Tuesday, May 27, 2014

the bible forbids homosexuality

The following is an interesting post by Jeff Allen in which he surveys the work of liberal scholars on the Biblical position toward homosexuality.

Some time ago, a lesbian living in Canada viewed a few of my YouTube videos on the subject of homosexuality, and a lengthy debate ensued. We went back and forth discussing all of the oft-repeated and ridiculous homosexual talking points.

Our conversations also included an examination of the New Testament’s teachings about homosexuality. I shared the traditional and obvious scriptural prohibitions against all types of same-sex behavior. My lesbian debate opponent, on the other hand, provided the typical contortionist interpretations of biblical sexuality. And no matter how comprehensive or meticulous my explanations, she was completely convinced (deceived) that the New Testament actually sanctions homosexual deviancy.

The numerous Bible scholars to which I referred were each summarily dismissed. She contended that all of them were biased, homophobic, conservative scholars and therefore not to be trusted. Instead, she made the unsubstantiated claim that the vast majority of Bible scholars agreed with her interpretation. Although an anti-supernatural bias and a postmodern influence currently proliferate throughout academia, no names or statistics were ever provided to back up her general assertions. In fact, there has never been a study or survey conducted to determine the specific percentage of biblical professors on each side of the homosexual or same-sex “marriage” divide.

Nevertheless, she did issue me this challenge: To identify any liberal Ph.D. scholars who agreed with the traditional point of view on homosexuality in the Bible. She was convinced that no such academic individual existed – I myself even wondered about that at the time. But after only a little research, I found that there are actually several scholars who agree with the historic, true understanding of Scripture. And what’s more, they are all highly respected (heavily published, recipients of numerous awards, and well-known in their fields) AND either homosexual themselves or strongly pro-“gay.”

Each of the following scholars and their quotes have been gathered from the various books and articles of Dr. Robert Gagnon, Associate Professor of New Testament at Pittsburgh Theological Seminary, the premier expert on the subject of homosexuality and the Bible. Dr. Gagnon is the author of the brilliant and thoroughly researched The Bible and Homosexual Practice: Texts and Hermeneutics.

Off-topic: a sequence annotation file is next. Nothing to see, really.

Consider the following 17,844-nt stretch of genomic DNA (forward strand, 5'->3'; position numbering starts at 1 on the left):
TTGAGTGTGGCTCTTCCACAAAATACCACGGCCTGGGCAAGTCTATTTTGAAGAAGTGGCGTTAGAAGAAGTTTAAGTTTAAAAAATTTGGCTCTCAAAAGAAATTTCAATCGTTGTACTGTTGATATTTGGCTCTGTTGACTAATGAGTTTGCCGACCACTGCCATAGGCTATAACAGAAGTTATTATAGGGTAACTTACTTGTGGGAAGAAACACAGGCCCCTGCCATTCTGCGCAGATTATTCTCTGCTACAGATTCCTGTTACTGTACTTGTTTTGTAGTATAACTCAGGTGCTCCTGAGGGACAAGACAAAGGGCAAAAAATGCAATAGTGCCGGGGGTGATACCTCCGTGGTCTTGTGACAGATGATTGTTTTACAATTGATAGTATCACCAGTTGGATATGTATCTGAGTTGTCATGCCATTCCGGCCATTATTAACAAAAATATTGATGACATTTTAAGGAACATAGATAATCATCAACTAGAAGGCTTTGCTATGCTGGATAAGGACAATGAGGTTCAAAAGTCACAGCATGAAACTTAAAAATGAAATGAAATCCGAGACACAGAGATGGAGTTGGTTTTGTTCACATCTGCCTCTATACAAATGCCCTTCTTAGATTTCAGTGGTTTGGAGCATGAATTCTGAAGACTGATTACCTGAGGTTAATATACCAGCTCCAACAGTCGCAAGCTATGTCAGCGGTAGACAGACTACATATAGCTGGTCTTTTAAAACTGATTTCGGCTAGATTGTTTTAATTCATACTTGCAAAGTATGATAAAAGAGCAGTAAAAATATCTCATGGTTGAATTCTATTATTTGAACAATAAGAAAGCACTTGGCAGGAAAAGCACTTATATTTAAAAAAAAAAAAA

Dan O. Via: A pro-homosexual advocate, Via has served on the faculties of Wake Forest University, the University of Virginia, Duke Divinity School, and the University of Zimbabwe. He is the author of eight books, 35 scholarly articles, and 17 edited volumes. His research and teaching have focused on various aspects of New Testament theology and ethics and on the issues of interpretation theory. He is currently professor emeritus of New Testament at Duke Divinity School.

In Homosexuality and the Bible: Two Views, a point-counterpoint volume co-authored by Via and Gagnon, Via admits that the Bible’s rule against homosexual practice is “an absolute prohibition,” and that Scripture condemns homosexual behavior “unconditionally” and “absolute[ly].”

“The Pauline texts … do not support this limitation of male homosexuality to pederasty … I believe that [Richard B.] Hays [George Washington Ivey Professor of New Testament and Dean at Duke Divinity School] is correct in holding that arsenokoitēs refers to a man who engages in same-sex intercourse. The term is a compound of the words for “male” (arsēn) and “bed” (koitē) and thus could naturally be taken to mean a man who goes to bed with other men. True, the meaning of a compound word does not necessarily add up to the sum of its parts. But in this case I believe the evidence suggests that it does. In the Greek version of the two Leviticus passages that condemn male homosexuality (Lev 18:22; 20:13) a man is not to lie with a male as with a woman each text contains both the words arsēn and koitē. First Cor 6:9-10 simply classifies homosexuality as a moral sin that finally keeps one out of the kingdom of God.”

“Professor Gagnon and I are in substantial agreement that the biblical texts that deal specifically with homosexual practice condemn it unconditionally.”

— Homosexuality and the Bible: Two Views, pp. 11, 13, 93-95.

Louis Crompton: Emeritus professor at the University of Nebraska and author of the massive 600-page work, Homosexuality and Civilization. Crompton is a self-identified homosexual and a pioneer of “gay studies.”